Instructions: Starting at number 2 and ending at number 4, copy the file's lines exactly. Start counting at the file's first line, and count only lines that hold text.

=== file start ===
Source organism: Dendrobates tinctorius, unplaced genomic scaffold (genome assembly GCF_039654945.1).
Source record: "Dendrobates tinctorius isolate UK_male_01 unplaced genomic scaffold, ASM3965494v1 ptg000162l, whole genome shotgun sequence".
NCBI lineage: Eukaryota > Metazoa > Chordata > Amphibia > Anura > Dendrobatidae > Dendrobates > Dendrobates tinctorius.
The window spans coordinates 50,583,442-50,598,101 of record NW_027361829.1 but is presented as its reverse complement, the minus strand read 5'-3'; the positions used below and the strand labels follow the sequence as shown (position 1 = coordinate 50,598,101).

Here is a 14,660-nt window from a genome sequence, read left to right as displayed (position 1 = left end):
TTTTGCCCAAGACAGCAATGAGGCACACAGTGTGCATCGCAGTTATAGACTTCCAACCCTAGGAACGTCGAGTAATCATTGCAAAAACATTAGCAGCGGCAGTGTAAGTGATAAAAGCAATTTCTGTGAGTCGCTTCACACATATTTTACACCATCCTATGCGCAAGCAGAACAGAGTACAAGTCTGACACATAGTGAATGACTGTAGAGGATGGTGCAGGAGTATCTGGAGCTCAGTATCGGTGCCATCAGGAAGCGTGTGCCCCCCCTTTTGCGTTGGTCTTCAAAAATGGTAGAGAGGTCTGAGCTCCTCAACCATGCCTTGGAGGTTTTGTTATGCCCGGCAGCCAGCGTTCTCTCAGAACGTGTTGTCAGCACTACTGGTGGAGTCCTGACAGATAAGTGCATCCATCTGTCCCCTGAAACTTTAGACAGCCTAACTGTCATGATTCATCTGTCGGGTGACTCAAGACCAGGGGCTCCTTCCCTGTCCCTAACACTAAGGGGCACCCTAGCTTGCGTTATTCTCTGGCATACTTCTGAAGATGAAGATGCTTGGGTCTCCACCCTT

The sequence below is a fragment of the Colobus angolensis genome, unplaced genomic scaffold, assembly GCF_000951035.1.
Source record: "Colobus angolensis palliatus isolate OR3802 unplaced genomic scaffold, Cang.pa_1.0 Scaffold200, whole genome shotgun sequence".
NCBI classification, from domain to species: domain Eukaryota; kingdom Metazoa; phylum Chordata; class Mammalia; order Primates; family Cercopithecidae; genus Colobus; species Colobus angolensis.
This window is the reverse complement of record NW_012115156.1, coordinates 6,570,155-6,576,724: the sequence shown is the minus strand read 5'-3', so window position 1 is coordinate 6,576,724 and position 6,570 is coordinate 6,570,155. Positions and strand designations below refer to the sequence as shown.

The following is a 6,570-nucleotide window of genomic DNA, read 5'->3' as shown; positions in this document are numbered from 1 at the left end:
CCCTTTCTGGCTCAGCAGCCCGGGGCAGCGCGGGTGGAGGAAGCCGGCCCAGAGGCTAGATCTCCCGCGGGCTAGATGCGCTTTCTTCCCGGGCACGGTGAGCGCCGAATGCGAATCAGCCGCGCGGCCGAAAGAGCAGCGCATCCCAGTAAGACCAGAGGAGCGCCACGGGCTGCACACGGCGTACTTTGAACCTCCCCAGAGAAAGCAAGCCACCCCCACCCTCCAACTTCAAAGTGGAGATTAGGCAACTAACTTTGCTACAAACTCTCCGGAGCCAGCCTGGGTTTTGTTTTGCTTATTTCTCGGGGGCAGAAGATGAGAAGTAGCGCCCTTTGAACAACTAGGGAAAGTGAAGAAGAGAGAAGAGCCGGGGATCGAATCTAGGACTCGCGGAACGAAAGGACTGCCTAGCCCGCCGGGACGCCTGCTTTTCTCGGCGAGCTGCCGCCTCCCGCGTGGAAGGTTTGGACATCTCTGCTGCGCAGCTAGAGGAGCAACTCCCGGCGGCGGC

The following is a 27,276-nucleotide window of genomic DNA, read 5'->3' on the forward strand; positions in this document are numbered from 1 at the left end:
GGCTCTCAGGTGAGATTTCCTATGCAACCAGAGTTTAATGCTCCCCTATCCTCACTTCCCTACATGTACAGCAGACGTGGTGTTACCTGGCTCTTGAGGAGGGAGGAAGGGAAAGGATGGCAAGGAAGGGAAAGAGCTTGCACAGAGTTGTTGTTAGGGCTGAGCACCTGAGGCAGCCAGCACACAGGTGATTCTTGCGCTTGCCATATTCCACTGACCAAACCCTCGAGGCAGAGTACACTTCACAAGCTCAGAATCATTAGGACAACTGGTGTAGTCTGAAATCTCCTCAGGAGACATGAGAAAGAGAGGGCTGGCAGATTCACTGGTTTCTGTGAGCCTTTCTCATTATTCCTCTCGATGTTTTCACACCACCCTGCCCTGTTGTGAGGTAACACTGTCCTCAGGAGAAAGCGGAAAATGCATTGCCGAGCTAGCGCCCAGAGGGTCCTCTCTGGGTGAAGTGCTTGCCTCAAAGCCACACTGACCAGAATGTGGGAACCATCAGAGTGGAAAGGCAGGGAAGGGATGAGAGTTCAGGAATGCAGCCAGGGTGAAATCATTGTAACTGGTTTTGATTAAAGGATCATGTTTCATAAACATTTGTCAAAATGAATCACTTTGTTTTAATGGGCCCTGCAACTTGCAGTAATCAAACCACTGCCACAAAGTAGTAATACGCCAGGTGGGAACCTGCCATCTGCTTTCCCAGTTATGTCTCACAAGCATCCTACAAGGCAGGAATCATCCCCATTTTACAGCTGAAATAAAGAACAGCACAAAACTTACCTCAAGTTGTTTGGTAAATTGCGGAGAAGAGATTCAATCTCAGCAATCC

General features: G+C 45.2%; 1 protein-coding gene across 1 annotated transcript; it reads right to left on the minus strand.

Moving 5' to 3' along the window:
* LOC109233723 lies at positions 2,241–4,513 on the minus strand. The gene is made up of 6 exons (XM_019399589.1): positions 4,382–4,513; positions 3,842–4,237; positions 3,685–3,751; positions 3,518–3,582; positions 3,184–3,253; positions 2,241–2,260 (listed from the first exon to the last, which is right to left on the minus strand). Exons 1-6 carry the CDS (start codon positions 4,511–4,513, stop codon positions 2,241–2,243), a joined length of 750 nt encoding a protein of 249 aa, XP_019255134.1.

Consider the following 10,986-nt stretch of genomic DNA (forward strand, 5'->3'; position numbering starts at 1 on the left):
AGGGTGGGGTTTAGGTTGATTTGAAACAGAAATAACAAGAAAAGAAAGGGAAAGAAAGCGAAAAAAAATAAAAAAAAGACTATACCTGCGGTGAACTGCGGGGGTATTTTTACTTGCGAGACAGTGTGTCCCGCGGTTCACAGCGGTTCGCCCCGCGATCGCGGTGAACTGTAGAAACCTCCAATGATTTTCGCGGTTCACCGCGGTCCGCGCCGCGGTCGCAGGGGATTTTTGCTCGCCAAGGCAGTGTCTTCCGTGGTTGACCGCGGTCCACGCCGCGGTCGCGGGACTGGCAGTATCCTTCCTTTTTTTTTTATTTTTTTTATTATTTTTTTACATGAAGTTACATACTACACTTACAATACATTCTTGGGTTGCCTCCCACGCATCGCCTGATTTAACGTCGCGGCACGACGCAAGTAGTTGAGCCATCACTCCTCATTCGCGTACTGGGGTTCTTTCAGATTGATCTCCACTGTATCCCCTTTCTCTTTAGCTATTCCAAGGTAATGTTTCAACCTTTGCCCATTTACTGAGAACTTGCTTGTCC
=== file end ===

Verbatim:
Source record: "Dendrobates tinctorius isolate UK_male_01 unplaced genomic scaffold, ASM3965494v1 ptg000162l, whole genome shotgun sequence".
NCBI lineage: Eukaryota > Metazoa > Chordata > Amphibia > Anura > Dendrobatidae > Dendrobates > Dendrobates tinctorius.
The window spans coordinates 50,583,442-50,598,101 of record NW_027361829.1 but is presented as its reverse complement, the minus strand read 5'-3'; the positions used below and the strand labels follow the sequence as shown (position 1 = coordinate 50,598,101).